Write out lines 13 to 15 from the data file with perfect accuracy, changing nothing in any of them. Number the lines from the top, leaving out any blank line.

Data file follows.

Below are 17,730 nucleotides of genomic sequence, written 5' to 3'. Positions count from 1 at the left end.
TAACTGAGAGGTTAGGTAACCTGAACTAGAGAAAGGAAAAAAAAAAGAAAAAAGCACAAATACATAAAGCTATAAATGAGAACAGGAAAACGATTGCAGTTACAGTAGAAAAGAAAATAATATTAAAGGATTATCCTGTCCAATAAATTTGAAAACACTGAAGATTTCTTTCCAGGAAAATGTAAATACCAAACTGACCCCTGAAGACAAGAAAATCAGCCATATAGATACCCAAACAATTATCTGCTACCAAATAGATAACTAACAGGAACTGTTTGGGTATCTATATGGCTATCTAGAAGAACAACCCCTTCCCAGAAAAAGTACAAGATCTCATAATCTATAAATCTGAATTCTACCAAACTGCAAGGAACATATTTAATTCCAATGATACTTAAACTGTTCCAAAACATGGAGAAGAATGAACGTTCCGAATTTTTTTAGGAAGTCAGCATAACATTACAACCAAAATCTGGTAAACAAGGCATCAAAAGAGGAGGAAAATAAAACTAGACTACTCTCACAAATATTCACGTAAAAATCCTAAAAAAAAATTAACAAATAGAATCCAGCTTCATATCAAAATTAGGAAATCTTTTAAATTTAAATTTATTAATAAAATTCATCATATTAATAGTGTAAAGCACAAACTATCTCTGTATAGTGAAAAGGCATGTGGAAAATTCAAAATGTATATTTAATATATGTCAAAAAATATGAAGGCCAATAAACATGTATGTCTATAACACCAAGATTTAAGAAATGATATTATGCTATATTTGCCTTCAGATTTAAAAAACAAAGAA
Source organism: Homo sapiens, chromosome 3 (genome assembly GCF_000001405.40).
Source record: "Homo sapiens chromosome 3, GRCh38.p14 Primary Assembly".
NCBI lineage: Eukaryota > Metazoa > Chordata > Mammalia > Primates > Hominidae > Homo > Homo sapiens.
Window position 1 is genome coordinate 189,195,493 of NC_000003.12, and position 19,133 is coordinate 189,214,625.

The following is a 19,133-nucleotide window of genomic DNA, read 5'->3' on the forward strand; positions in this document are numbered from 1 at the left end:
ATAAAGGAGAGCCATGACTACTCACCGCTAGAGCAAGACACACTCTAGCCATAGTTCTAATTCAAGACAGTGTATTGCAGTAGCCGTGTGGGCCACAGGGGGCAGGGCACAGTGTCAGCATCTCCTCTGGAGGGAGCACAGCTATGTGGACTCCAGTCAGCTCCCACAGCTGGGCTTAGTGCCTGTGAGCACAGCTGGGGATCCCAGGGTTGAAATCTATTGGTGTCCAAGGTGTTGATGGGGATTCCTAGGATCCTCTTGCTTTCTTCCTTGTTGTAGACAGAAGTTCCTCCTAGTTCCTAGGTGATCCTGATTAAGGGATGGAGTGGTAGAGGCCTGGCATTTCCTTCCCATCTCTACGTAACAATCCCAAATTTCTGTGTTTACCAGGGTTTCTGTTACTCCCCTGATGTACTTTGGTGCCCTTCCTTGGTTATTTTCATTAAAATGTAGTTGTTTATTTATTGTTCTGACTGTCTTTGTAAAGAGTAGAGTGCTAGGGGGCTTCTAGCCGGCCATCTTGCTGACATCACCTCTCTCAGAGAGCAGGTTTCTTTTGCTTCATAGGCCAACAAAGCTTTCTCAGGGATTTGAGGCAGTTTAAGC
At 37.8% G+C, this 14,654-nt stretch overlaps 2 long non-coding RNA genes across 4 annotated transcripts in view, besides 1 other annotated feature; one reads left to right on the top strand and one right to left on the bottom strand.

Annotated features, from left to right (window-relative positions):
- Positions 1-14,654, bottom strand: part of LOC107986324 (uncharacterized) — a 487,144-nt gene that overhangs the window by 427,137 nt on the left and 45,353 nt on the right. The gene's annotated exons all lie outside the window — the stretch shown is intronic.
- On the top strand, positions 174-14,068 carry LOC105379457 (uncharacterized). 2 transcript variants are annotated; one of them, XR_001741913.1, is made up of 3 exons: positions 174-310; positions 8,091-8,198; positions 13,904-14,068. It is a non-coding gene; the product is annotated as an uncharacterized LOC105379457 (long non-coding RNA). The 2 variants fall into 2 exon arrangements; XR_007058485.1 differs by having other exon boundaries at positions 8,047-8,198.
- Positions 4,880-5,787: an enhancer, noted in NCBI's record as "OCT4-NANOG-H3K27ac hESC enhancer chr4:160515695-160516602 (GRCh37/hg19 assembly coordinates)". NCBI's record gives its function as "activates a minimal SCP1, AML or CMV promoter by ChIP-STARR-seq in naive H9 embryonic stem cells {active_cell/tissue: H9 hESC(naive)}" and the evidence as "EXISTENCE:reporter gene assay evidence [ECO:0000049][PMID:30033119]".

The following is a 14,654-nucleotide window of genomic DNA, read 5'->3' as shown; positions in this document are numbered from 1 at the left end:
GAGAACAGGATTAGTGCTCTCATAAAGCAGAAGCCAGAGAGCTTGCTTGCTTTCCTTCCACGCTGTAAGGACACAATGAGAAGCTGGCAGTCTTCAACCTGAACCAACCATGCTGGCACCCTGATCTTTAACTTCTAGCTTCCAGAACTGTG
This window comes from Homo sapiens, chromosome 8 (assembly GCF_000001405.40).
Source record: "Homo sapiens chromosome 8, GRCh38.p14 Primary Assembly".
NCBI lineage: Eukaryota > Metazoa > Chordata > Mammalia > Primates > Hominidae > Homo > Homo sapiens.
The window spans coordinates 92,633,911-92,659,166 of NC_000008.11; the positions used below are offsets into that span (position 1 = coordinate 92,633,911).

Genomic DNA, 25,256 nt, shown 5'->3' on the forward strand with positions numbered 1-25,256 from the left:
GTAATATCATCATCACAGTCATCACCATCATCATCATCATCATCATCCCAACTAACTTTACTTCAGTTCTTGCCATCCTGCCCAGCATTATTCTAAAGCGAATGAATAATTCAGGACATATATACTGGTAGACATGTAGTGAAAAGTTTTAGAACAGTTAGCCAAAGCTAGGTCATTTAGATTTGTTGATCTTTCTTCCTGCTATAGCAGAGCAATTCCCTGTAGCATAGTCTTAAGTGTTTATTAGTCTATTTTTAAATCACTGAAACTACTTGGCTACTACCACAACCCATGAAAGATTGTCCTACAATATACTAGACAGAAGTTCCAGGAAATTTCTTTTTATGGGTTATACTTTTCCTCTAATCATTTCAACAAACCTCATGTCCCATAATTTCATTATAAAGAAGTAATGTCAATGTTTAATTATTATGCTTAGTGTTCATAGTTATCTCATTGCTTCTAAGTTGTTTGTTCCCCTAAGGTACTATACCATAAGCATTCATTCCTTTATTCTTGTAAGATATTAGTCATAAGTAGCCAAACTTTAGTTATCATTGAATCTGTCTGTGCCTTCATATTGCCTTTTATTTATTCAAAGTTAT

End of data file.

- Positions 4,880-5,787: an enhancer, noted in NCBI's record as "OCT4-NANOG-H3K27ac hESC enhancer chr4:160515695-160516602 (GRCh37/hg19 assembly coordinates)". NCBI's record gives its function as "activates a minimal SCP1, AML or CMV promoter by ChIP-STARR-seq in naive H9 embryonic stem cells {active_cell/tissue: H9 hESC(naive)}" and the evidence as "EXISTENCE:reporter gene assay evidence [ECO:0000049][PMID:30033119]".

The following is a 14,654-nucleotide window of genomic DNA, read 5'->3' as shown; positions in this document are numbered from 1 at the left end:
GAGAACAGGATTAGTGCTCTCATAAAGCAGAAGCCAGAGAGCTTGCTTGCTTTCCTTCCACGCTGTAAGGACACAATGAGAAGCTGGCAGTCTTCAACCTGAACCAACCATGCTGGCACCCTGATCTTTAACTTCTAGCTTCCAGAACTGTG